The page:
New Nameless ‘Firefly’ Discovered!

Joshua Oliva, 24, Who is an undergrad student at the University of California Riverside creates a hype this summer by coming across a new species of firefily in Topanga, Cali. Joshua is very enthusiastic about entomology and plans on studying it at graduate school. 

The 24 year old undergrad first spotted the firefly in mid-May and soon it was immediately identified by Doug Yanega, who is senior scientist at the Entomology Research Museum. Yanega instantly transferred photos of the firefly to Joe Cicero and Marc Branham.

Students specializing in Fireflies at the University of Florida, declared universally that Oliva had found a new species.
“It’s peculiar to have come across a new species so briskly. “It’s pretty typical for specimens of new insect species to sit in a collection for a decade or more before an expert comes along who has enough familiarity with that particular type of insect to be able to recognize that it’s something new, but I was able to tell this one was interesting right away, and compared it to reference material in our museum,” Yanega said. “This is why it is essential for scientists to collect and keep insect specimens.”
The university contains approximately four million case histories on file. The records include samples found about a century ago. Although Oliva’s discovery is prominent and praiseworthy, such discoveries are a norm at the university, made almost every year. “While it’s unusual for an undergraduate student to find a new species, this has happened before, and shows nicely how a little careful effort can pay off in a big way,” Yanega added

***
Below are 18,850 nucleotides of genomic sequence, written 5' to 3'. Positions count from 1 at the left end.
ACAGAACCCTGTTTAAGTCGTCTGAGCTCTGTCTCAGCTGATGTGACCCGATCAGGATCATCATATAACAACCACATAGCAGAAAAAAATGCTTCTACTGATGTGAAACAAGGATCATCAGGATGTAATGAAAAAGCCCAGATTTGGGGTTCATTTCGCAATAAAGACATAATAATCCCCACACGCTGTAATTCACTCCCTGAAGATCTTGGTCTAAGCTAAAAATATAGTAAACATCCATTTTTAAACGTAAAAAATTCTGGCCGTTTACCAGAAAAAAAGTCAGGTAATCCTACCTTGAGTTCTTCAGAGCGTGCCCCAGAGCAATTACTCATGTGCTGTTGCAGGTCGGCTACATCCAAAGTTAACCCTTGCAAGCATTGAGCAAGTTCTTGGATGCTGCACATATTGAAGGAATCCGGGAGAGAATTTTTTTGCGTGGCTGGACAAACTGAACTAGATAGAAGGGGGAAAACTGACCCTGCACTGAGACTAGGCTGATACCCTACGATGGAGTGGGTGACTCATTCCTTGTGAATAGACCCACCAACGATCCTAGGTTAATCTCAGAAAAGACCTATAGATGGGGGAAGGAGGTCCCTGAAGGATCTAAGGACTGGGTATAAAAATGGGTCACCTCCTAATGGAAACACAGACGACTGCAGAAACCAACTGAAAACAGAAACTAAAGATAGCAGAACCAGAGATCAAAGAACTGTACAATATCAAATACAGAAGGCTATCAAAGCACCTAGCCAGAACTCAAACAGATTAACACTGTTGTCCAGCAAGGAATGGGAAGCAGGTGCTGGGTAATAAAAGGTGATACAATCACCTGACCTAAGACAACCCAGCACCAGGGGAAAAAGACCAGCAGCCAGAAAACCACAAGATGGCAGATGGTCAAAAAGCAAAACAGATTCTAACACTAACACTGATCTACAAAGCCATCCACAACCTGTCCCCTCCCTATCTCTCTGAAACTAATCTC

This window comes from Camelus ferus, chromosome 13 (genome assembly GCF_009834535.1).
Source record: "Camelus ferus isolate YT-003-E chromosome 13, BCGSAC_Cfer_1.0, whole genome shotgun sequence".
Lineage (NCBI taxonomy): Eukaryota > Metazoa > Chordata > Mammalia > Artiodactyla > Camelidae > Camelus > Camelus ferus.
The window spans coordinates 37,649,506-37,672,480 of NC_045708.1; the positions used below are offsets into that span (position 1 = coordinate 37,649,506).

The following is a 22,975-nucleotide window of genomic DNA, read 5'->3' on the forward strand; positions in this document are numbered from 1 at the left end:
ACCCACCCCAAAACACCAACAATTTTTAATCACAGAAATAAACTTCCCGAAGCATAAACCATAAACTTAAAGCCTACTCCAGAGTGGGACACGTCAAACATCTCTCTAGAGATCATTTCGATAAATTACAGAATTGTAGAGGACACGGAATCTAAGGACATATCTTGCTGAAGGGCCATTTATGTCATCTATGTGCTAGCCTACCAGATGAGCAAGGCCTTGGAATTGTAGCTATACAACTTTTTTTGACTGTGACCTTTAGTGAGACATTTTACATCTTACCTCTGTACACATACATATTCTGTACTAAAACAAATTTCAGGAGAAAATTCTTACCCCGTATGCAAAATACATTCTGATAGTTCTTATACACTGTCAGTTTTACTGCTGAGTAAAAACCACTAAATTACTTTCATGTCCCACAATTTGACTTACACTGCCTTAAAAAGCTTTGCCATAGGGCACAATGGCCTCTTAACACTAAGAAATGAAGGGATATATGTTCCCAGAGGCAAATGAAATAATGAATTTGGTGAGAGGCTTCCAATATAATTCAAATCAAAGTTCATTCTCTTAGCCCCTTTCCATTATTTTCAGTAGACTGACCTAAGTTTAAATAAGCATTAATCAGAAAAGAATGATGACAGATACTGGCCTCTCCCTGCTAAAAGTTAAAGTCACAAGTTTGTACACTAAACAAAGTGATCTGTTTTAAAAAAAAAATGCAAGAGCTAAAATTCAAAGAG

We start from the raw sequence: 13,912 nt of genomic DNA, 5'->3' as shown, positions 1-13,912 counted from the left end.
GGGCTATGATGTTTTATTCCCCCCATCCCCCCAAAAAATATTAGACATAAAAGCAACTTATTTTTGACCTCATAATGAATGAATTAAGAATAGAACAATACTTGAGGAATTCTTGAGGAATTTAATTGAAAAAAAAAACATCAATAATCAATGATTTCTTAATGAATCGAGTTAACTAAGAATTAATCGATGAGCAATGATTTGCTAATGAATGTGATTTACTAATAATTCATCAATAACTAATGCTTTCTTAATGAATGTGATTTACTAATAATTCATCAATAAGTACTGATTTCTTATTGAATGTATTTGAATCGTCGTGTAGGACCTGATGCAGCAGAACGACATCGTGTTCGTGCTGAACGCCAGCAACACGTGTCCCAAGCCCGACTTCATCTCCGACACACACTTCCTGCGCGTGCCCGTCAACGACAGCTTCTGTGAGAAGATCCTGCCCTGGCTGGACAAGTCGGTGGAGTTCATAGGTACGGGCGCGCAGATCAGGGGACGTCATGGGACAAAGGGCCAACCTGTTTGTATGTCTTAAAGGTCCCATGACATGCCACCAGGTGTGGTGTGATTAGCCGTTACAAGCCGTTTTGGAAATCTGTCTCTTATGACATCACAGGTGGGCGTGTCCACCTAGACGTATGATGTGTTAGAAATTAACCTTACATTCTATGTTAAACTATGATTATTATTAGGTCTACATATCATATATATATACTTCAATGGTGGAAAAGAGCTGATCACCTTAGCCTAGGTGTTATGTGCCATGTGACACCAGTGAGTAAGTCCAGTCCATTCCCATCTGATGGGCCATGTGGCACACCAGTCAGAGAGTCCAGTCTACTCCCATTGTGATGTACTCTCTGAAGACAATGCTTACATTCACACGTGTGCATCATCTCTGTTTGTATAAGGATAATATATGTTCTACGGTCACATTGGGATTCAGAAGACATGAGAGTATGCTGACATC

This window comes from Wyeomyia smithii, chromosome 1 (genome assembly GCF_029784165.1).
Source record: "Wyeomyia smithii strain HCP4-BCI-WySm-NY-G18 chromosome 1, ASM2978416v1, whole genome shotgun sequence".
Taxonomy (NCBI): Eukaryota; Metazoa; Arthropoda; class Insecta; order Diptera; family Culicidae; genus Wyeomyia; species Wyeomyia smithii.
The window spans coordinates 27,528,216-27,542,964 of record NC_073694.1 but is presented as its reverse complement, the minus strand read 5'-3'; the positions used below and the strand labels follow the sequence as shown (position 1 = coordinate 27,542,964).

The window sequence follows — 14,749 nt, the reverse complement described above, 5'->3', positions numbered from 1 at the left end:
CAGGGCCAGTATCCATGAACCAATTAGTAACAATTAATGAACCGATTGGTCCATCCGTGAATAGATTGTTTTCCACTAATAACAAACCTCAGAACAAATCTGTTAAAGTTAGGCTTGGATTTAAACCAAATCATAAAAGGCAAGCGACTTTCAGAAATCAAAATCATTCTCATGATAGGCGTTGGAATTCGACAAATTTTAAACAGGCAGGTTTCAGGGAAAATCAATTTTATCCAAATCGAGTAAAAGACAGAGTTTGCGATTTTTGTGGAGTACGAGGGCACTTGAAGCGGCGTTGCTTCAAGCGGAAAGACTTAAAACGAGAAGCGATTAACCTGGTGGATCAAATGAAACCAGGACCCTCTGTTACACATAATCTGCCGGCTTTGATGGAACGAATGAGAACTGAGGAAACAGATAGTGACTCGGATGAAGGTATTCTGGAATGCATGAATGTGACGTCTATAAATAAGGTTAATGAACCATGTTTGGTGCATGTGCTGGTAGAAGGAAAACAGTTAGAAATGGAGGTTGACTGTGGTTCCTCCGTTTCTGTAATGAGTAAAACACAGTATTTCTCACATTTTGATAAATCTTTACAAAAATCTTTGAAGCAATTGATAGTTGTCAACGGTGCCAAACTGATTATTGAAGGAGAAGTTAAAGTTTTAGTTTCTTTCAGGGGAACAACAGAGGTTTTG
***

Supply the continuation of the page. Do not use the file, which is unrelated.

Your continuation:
The new firefly discovered is close to half a centimeter long, it’s orange and black colored and has a radiant tail. In future, researchers will continue working on it and discovering new things about the species and off course eventually name it. work to learn more about the species and eventually. This vast process can take many years.
“The act of formally describing a new species is like gathering evidence for a court case, and might require the examination of specimens from many different collections in order to build a list of all of the features that make this species different from related known species, or even involve DNA sequencing,” Yanega said.
“It’s not unusual for new species’ names to honor the person who first collected them.”


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